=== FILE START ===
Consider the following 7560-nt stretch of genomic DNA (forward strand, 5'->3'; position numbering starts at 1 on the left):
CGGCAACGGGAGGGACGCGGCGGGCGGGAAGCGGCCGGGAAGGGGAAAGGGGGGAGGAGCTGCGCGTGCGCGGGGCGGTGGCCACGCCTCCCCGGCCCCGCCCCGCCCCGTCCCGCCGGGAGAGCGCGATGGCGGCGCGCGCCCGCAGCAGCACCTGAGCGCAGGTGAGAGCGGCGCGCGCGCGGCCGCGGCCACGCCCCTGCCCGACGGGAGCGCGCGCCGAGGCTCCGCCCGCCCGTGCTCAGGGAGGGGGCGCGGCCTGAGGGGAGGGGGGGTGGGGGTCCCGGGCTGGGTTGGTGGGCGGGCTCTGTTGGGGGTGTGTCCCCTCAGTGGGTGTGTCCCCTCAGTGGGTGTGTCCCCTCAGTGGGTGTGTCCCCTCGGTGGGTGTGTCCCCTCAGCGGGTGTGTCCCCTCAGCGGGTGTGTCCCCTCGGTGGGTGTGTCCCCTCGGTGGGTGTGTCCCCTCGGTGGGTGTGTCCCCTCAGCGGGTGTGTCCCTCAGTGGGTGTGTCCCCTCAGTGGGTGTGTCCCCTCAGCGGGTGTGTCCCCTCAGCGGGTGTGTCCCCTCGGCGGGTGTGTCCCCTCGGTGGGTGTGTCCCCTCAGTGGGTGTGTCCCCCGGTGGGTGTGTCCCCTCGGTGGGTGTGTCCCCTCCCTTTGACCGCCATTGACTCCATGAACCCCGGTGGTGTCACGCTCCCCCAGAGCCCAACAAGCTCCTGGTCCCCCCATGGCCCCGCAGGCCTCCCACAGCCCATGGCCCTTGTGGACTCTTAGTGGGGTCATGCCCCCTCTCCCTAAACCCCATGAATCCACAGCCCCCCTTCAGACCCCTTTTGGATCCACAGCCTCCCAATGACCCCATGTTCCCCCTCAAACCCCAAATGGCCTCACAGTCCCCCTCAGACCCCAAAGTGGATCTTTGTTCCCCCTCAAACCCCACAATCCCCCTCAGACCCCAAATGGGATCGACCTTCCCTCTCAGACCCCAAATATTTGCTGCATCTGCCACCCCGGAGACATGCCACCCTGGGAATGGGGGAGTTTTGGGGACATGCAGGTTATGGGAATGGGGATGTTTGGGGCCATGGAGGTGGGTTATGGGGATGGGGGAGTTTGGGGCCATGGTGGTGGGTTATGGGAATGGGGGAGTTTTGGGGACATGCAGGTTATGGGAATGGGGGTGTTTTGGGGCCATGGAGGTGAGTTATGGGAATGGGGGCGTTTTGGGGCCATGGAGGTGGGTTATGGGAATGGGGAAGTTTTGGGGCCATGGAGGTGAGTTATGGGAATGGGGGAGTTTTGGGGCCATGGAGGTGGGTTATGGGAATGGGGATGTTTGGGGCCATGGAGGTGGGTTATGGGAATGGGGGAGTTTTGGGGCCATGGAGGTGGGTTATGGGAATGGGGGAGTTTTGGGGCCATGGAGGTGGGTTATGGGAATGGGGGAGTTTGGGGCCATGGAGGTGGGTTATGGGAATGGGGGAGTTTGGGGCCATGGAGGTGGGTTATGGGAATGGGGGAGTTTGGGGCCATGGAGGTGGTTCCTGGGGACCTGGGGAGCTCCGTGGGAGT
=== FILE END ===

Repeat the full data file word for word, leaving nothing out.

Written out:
Consider the following 7560-nt stretch of genomic DNA (forward strand, 5'->3'; position numbering starts at 1 on the left):
CGGCAACGGGAGGGACGCGGCGGGCGGGAAGCGGCCGGGAAGGGGAAAGGGGGGAGGAGCTGCGCGTGCGCGGGGCGGTGGCCACGCCTCCCCGGCCCCGCCCCGCCCCGTCCCGCCGGGAGAGCGCGATGGCGGCGCGCGCCCGCAGCAGCACCTGAGCGCAGGTGAGAGCGGCGCGCGCGCGGCCGCGGCCACGCCCCTGCCCGACGGGAGCGCGCGCCGAGGCTCCGCCCGCCCGTGCTCAGGGAGGGGGCGCGGCCTGAGGGGAGGGGGGGTGGGGGTCCCGGGCTGGGTTGGTGGGCGGGCTCTGTTGGGGGTGTGTCCCCTCAGTGGGTGTGTCCCCTCAGTGGGTGTGTCCCCTCAGTGGGTGTGTCCCCTCGGTGGGTGTGTCCCCTCAGCGGGTGTGTCCCCTCAGCGGGTGTGTCCCCTCGGTGGGTGTGTCCCCTCGGTGGGTGTGTCCCCTCGGTGGGTGTGTCCCCTCAGCGGGTGTGTCCCTCAGTGGGTGTGTCCCCTCAGTGGGTGTGTCCCCTCAGCGGGTGTGTCCCCTCAGCGGGTGTGTCCCCTCGGCGGGTGTGTCCCCTCGGTGGGTGTGTCCCCTCAGTGGGTGTGTCCCCCGGTGGGTGTGTCCCCTCGGTGGGTGTGTCCCCTCCCTTTGACCGCCATTGACTCCATGAACCCCGGTGGTGTCACGCTCCCCCAGAGCCCAACAAGCTCCTGGTCCCCCCATGGCCCCGCAGGCCTCCCACAGCCCATGGCCCTTGTGGACTCTTAGTGGGGTCATGCCCCCTCTCCCTAAACCCCATGAATCCACAGCCCCCCTTCAGACCCCTTTTGGATCCACAGCCTCCCAATGACCCCATGTTCCCCCTCAAACCCCAAATGGCCTCACAGTCCCCCTCAGACCCCAAAGTGGATCTTTGTTCCCCCTCAAACCCCACAATCCCCCTCAGACCCCAAATGGGATCGACCTTCCCTCTCAGACCCCAAATATTTGCTGCATCTGCCACCCCGGAGACATGCCACCCTGGGAATGGGGGAGTTTTGGGGACATGCAGGTTATGGGAATGGGGATGTTTGGGGCCATGGAGGTGGGTTATGGGGATGGGGGAGTTTGGGGCCATGGTGGTGGGTTATGGGAATGGGGGAGTTTTGGGGACATGCAGGTTATGGGAATGGGGGTGTTTTGGGGCCATGGAGGTGAGTTATGGGAATGGGGGCGTTTTGGGGCCATGGAGGTGGGTTATGGGAATGGGGAAGTTTTGGGGCCATGGAGGTGAGTTATGGGAATGGGGGAGTTTTGGGGCCATGGAGGTGGGTTATGGGAATGGGGATGTTTGGGGCCATGGAGGTGGGTTATGGGAATGGGGGAGTTTTGGGGCCATGGAGGTGGGTTATGGGAATGGGGGAGTTTTGGGGCCATGGAGGTGGGTTATGGGAATGGGGGAGTTTGGGGCCATGGAGGTGGGTTATGGGAATGGGGGAGTTTGGGGCCATGGAGGTGGGTTATGGGAATGGGGGAGTTTGGGGCCATGGAGGTGGTTCCTGGGGACCTGGGGAGCTCCGTGGGAGT